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Since its inception in 2008, CASC-funded research projects have generated over 2,000 publications in academic journals across the sciences, including articles in high-impact journals such as Science and Nature. Browse a selection of publications from CASC-funded projects below. For a complete list of our scientific projects, publications, and data, explore our Project Explorer database.

Filter Total Items: 477

Can the planetary health concept save freshwater biodiversity and ecosystems?

People clearly need and benefit from healthy freshwater ecosystems; Given the precarious state of these important systems and services, current efforts to address the freshwater biodiversity crisis remain insufficient. Planetary health is an emerging framework that aims to secure the state of natural systems within environmental limits that ensure humanity can flourish. The planetary health concep
Steven J. Cooke, Abigail Lynch, David Tickner, Robin Abell, Tatenda Dalu, Kathryn J. Fiorella, Rajeev Raghavan, Ian J. Harrison, Sonja C. Jähnig, Derek Vollmer, Steve Carpenter

Resource stewardship objectives and actions for climate change-sensitive cultural and natural resources in Wrangell-St. Elias National Park and Preserve: Outputs from January–February 2022 climate change adaptation strategy development

This report presents climate change-informed resource stewardship strategies for diverse Wrangell-St. Elias National Park and Preserve natural and cultural resources. The strategies were developed in early 2022 by park staff and other subject-matter experts in a scenario-based climate change adaptation planning process. Strategy development was facilitated by National Park Service (NPS) climate ch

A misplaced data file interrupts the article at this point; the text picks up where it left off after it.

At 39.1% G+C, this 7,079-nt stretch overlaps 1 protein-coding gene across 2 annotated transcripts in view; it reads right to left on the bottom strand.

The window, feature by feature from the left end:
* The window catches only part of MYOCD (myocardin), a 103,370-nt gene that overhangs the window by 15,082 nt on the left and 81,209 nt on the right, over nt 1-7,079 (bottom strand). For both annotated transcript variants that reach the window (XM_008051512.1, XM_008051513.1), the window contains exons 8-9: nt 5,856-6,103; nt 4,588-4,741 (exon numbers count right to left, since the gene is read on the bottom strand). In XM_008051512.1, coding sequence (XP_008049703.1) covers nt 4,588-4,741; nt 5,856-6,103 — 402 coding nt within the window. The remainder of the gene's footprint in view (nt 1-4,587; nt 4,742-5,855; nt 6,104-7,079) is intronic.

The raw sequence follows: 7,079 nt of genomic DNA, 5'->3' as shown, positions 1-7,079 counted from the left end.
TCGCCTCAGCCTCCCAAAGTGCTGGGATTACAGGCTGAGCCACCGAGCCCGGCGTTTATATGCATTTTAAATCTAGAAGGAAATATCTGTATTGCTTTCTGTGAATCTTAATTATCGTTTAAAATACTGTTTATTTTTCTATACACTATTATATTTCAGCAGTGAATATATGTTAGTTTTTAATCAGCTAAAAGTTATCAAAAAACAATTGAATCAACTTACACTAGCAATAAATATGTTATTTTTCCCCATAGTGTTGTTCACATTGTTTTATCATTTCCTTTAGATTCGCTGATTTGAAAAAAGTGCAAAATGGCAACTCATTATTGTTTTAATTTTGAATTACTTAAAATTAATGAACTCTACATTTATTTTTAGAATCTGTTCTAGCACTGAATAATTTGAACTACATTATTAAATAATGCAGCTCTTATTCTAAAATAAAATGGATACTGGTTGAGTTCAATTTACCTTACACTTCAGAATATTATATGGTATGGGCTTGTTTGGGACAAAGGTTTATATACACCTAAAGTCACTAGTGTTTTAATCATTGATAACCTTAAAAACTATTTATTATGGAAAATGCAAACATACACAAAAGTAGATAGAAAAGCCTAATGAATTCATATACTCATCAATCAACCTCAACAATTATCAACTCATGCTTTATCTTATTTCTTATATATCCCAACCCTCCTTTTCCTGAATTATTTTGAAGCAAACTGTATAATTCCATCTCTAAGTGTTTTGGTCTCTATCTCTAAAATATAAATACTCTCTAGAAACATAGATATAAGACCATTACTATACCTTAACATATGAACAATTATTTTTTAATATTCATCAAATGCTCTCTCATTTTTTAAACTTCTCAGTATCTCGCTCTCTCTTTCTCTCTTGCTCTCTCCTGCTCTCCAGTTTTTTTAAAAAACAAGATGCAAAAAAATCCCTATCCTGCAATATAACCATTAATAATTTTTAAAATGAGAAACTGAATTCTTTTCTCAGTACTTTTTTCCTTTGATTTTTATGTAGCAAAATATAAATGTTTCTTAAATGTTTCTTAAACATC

Gregor W. Schuurman, Amber N. Runyon, Brecken C. Robb, Morris Hylton, Jeneva P. Wright

Climate impacts to inland fishes: Shifting research topics over time

Climate change remains a primary threat to inland fishes and fisheries. Using topic modeling to examine trends and relationships across 36 years of scientific literature on documented and projected climate impacts to inland fish, we identify ten representative topics within this body of literature: assemblages, climate scenarios, distribution, climate drivers, population growth, invasive species,
Abigail Lynch, Andrew DiSanto, Julian D. Olden, Cindy Chu, Craig Paukert, Daria Gundermann, Mitchel Lang, Ray Zhang, Trevor J. Krabbenhoft

Divergent community trajectories with climate change across a fine-scale gradient in snow depth

Fine-scale microclimate variation due to complex topography can shape both current vegetation distributional patterns and how vegetation responds to changing climate. Topographic heterogeneity in mountains is hypothesized to mediate responses to regional climate change at the scale of metres. For alpine vegetation especially, the interplay between changing temperatures and topographically mediated
Meagan Ford Oldfather, Sarah C. Elmendorf, Elisa Van Cleemput, Jonathan J. Henn, Jared D. Huxley, Caitlin T. White, Hope C. Humphries, Marko J. Spasojevic, Katharine N. Suding, Nancy C. Emery

CreelCat, a Catalog of United States Inland Creel and Angler Survey Data

The United States Inland Creel and Angler Survey Catalog (CreelCat) contains a national compilation of angler and creel survey data collected by natural resource management agencies across the United States (including Washington, D.C. and Puerto Rico). These surveys are used to help inform the management of recreational fisheries, by collecting information about anglers including what they are cat
Nicholas Allen Sievert, Abigail Lynch, Holly Susan Embke, Ashley Robertson, Mitchel Lang, Anna Kaz, Matthew Robertson, Steve R. Midway, Lyndsie S. Wszola, Craig Paukert